By: Bahar Orang
I recently bought a pair of a high-wasted jean shorts from H&M that looked as though they had been worn by a car mechanic every day for at least a month. They were wrinkled, frayed, and faded. I picked them up and thought to myself, “these are perfect!” and proceeded towards the cash register. Later that week I accompanied a very stylish friend of mine to a local Goodwill, where he purchased a gigantic jean jacket of the same quality and took it home to hack off the sleeves. The store was filled with young, hip, student-types – with girls looking through the guy’s stuff and guys dressed in fairly expensive items, looking through racks and racks of used clothing. A couple of Google searches later, I discovered that the number of North American resale stores was increasing by about 7% every two years.
The Great Recession era is one obvious reason for why people (especially debt-heavy students!) are turning to cheaper alternatives. But I was especially intrigued by the phenomenon because not only are people buying more used clothing, but new clothes are also being designed to appear used! It seems that 90’s grunge fashion is back – with faded denim jackets, boyfriend T-shirts, flannels, beanies, and chunky lace-up shoes. And today’s thrift stores are filled with donated clothing from the 90’s. It’s hard to tell however, what exactly inspired this recent trend – it feels far too simplistic to owe it all to a struggling economy.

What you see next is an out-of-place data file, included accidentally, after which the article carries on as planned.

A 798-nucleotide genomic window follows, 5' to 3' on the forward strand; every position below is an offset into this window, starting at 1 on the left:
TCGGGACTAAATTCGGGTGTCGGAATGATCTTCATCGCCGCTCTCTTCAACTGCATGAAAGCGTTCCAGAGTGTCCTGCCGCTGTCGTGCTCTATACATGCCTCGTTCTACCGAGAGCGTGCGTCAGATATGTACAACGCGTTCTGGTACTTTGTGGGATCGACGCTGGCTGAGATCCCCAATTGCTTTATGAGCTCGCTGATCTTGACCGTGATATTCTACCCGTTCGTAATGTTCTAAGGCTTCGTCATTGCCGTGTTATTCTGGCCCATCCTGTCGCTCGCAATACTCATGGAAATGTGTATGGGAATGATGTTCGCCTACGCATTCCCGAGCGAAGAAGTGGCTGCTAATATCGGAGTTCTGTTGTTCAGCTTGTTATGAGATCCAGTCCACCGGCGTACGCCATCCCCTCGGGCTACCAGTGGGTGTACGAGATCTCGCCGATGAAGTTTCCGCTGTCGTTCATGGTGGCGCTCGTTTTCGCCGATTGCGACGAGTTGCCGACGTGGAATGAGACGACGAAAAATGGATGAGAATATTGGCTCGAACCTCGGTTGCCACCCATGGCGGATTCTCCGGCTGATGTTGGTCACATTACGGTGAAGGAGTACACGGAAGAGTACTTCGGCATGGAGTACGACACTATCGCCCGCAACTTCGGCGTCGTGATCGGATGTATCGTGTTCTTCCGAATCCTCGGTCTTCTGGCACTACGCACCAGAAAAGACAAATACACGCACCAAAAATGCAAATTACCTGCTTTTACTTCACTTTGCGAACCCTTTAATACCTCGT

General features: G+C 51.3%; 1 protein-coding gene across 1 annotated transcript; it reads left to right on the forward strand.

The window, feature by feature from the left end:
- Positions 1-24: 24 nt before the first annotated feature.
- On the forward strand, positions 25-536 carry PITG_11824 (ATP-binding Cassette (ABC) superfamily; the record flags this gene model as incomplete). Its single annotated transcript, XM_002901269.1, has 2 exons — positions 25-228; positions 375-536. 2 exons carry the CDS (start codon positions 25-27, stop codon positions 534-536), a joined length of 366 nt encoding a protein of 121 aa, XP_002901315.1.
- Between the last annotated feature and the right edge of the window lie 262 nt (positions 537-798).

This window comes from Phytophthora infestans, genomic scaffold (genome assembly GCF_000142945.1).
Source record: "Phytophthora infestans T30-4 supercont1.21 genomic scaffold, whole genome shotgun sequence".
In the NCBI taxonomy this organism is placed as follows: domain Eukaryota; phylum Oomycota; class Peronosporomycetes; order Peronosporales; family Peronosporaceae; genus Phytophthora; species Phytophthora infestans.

The 90’s fashion was “anti-fashion.” It was about an “I can’t be bothered attitude” that allowed each individual to have their own unique style, with effortless glam and sexuality. The movement was born under Kurt Cobain’s “smells like teen spirit” anthem, with Kate Moss and Jonny Depp as its poster girl and boy. It was a way to detach from an uptight society and resist the status quo.
The style has been re-developing in downtown London for several years, and fashion designers are looking to street style for inspiration now more than ever. Thus, the difference between the 90’s and 2012 is that “grunge” can be seen in high fashion on the catwalks. Fortunately, it’s a style that’s about spending less and using personal creativity and individuality instead of money – which is why we’re turning to thrift stores. There’s often a twenty-year cycle that happens in fashion, and it appears that we’re in the midst of it – ripped panty hose, combat boots, maxi-floral dresses and all.